L-r: Susy Cruz, Giovanna Pozuelos, Ayana Younge, Anthony Elowsky, Yessica Garcia-Hernandez, Jaime Guzman, Breanna Luna and Tyler Hatchel. (Not pictured: Krystina Engleman and Arpan Roy.)
Scholarship boosts student’s graduate research on cyberbullying
Hatchel is one of 10 CSULA students to be named a Sally Casanova Pre-Doctoral Scholar
With today’s teens frequent use of Facebook, Instagram, Twitter and other social media, there have been an increasing number of reports of electronic peer victimization.
Cal State L.A.’s psychology major Tyler Hatchel—one of 10 Cal State L.A. students recently selected by the California State University (CSU) as a Sally Casanova Pre-Doctoral Scholar—hopes to conduct research that will ultimately help prevent school-aged children from being victims of cyber stalking, cyberbullying, and cyber abuse.
“Peer victimization and social networking sites are correlated with depression and psychosocial adjustment, which can be particularly detrimental to youths at risk,” said Hatchel, whose goal is to become a university professor as well as a scientist-practitioner.
According to a Cyberbullying Research Center sample report, approximately 20 percent of the students experience cyberbullying in their lifetimes. When asked about specific types of cyberbullying they experienced in the previous 30 days, mean or hurtful comments (13.7 percent) and rumors spread online (12.9 percent) continue to be among the most commonly-cited.
“Thanks to this scholarship, I can further my research and pursue a Ph.D. in child clinical psychology,” Hatchel added.
Hatchel’s research interests also include gender and sexuality related issues as they relate to mental health and well-being. He has been working as a digital crisis services coordinator at The Trevor Project in Los Angeles, an organization that provides crisis intervention and suicide prevention services to lesbian, gay, bisexual, transgender and questioning young people ages 13-24.
At CSULA, Hatchel serves as a campus liaison for the Psi Chi honor society and is a member of the Media and Language Lab housed under the auspices of the Department of Psychology.
“Tyler’s work on peer victimization has important implications as he will be looking at the role of offline and online support in helping youth deal with victimization. He has been working on the Digital Communication Study in my lab and I am very confident that with the support of the Sally Casanova Pre-Doctoral Scholarship, he will achieve his dream of pursuing a doctorate degree,” said Professor Kaveri Subrahmanyam, director of the University’s Media and Language Lab.
The Sally Casanova Pre-Doctoral Scholarship program supports the doctoral pursuits of CSU students who are economically or socially disadvantaged. Each scholar is awarded a $3,000 scholarship, covering travel expenses to doctoral-granting institutions and to attend professional conferences as well as to pay fees for college applications and graduate exams.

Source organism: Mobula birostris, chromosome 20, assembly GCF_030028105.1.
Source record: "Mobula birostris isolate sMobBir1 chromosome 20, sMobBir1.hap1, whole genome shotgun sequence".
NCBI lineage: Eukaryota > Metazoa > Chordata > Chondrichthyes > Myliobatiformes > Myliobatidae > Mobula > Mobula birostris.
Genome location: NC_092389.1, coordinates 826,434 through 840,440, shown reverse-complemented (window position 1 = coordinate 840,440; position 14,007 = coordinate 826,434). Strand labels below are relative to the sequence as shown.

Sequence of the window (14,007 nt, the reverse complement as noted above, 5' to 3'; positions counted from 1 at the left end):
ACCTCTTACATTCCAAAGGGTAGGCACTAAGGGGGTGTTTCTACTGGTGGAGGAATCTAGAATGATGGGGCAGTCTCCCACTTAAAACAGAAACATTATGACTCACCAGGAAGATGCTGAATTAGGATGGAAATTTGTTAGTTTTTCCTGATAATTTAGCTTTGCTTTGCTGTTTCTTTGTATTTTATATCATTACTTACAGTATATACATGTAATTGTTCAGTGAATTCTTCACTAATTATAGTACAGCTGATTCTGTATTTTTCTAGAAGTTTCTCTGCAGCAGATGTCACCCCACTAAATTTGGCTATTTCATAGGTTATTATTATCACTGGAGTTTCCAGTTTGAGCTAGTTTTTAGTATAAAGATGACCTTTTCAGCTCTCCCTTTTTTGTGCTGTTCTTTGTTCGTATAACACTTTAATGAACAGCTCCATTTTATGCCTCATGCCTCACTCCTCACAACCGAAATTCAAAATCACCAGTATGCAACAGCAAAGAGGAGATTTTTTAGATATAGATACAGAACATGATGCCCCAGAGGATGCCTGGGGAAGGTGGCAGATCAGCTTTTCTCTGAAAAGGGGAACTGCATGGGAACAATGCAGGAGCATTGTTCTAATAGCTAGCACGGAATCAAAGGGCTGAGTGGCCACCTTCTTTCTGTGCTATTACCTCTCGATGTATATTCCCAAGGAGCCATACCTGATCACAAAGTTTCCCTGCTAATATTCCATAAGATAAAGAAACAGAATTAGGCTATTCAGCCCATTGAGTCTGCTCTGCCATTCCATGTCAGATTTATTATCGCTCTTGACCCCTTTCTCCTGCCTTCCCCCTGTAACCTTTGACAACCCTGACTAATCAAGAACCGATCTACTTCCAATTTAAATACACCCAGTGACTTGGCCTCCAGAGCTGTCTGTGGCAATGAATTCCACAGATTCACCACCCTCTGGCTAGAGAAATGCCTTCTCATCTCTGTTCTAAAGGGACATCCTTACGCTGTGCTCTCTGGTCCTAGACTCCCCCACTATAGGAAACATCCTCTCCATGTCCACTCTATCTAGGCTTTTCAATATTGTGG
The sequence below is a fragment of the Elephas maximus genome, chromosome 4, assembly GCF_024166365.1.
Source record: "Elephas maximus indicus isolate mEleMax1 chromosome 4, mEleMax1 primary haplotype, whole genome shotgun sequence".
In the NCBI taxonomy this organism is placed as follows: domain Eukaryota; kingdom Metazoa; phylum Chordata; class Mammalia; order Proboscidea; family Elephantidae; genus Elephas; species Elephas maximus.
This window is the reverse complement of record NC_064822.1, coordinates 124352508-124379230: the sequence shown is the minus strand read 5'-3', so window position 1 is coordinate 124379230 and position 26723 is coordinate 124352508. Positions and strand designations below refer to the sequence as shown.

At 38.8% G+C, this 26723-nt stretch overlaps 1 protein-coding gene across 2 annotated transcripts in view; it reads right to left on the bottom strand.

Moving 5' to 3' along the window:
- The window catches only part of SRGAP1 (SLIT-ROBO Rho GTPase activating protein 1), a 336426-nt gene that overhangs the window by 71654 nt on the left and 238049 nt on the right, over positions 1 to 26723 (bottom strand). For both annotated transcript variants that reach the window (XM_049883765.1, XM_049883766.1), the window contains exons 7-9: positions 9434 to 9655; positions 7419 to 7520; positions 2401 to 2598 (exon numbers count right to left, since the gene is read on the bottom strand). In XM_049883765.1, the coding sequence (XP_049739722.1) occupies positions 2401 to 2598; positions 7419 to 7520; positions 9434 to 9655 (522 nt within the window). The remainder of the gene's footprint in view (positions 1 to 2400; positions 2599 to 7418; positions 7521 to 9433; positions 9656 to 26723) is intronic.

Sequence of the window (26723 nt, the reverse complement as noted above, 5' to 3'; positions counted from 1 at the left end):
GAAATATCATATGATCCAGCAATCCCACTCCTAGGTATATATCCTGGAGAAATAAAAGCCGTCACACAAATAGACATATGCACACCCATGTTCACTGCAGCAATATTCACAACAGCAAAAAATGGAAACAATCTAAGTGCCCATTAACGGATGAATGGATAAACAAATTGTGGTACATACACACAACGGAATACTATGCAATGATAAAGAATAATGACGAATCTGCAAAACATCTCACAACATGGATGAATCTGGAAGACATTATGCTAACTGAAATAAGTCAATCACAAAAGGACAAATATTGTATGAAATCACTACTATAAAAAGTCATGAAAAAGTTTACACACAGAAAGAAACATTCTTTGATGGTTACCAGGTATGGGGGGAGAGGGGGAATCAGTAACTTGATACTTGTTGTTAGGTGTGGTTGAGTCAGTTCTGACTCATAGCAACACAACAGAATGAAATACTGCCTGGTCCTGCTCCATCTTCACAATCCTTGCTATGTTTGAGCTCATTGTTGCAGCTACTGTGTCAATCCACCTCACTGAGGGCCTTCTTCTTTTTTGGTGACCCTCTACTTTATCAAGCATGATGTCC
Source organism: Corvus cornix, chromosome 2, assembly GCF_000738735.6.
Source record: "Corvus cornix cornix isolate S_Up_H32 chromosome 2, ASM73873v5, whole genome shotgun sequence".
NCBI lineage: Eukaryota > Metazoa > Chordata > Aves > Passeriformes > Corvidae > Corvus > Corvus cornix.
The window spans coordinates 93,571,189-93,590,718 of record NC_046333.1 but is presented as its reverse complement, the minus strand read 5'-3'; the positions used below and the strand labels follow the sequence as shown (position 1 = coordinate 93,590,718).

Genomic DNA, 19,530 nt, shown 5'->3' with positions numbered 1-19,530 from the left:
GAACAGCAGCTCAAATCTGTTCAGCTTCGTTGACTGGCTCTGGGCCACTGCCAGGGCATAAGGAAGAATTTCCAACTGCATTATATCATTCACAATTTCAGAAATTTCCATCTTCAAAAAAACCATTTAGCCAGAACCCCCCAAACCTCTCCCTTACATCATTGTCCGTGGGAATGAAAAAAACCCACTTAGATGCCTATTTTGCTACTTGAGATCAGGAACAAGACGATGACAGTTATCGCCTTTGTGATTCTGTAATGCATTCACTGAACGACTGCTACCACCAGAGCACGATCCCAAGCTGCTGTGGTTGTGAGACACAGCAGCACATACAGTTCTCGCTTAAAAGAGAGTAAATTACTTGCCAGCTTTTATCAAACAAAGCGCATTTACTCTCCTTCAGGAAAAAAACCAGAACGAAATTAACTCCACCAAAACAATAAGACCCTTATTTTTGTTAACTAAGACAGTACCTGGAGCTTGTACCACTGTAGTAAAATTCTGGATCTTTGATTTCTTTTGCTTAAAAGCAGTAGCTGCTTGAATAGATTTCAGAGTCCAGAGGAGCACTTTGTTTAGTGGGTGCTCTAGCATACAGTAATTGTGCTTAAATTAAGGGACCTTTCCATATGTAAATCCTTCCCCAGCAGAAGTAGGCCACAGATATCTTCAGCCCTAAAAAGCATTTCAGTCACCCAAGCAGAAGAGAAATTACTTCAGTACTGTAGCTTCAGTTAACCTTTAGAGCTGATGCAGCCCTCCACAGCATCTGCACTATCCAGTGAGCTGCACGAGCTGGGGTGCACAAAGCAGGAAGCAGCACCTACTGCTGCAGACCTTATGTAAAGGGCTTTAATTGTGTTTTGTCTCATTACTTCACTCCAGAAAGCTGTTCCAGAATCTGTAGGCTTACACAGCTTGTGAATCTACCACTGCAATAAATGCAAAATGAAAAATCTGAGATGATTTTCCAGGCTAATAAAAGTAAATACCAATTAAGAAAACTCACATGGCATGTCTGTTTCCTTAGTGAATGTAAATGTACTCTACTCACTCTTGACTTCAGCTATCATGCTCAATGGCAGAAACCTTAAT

Other CSULA scholarship recipients for this year include Suzy Cruz, anthropology major; Anthony Elowsky, anthropology major; Krystina Engleman, English major; Yessica Garcia-Hernandez, Chicano studies major; Jaime Guzman, communication studies major; Breanna Luna, microbiology major; Giovanna Pozuelos, biological sciences major; Arpan Roy, anthropology major; and Ayana Younge, psychology major.
Since 1998, more than 175 students from CSULA have been recognized as Sally Casanova Pre-Doctoral Scholars. Fifty percent of the CSULA students have entered top-ranking doctoral programs throughout the United States and in several foreign countries. CSULA continues to be one of the largest contingents in the CSU system to receive the prestigious awards.
The award honors the late Sally Casanova, who launched the program in 1989. A member of the CSU Office of the Chancellor staff during the 1960s, Casanova also served as associate vice president for academic affairs and dean of graduate studies at CSU Dominguez Hills, from 1991 until her death in 1994. She was married to CSULA chemistry professor (now emeritus) Joseph Casanova.
Additionally, the scholarship is specifically helping Roy to attain a Ph.D. and become a professor or researcher. His research is focused on social movements, dissidence, Israel/Palestine and identity. He is also interested in the study of Israeli solidarity activists in the West Bank.
For Cruz, the scholarship will help her pursue a doctorate in physical anthropology with a focus on forensic anthropology. Her current study is focused on the modern use of human skeletal remains in ritualistic practices. She is also interested in the areas of human decomposition, human osteology, and estimation of ancestry.
“After graduation, I would like to begin a career in teaching at the university level as well as work in the medical legal field,” said Cruz.
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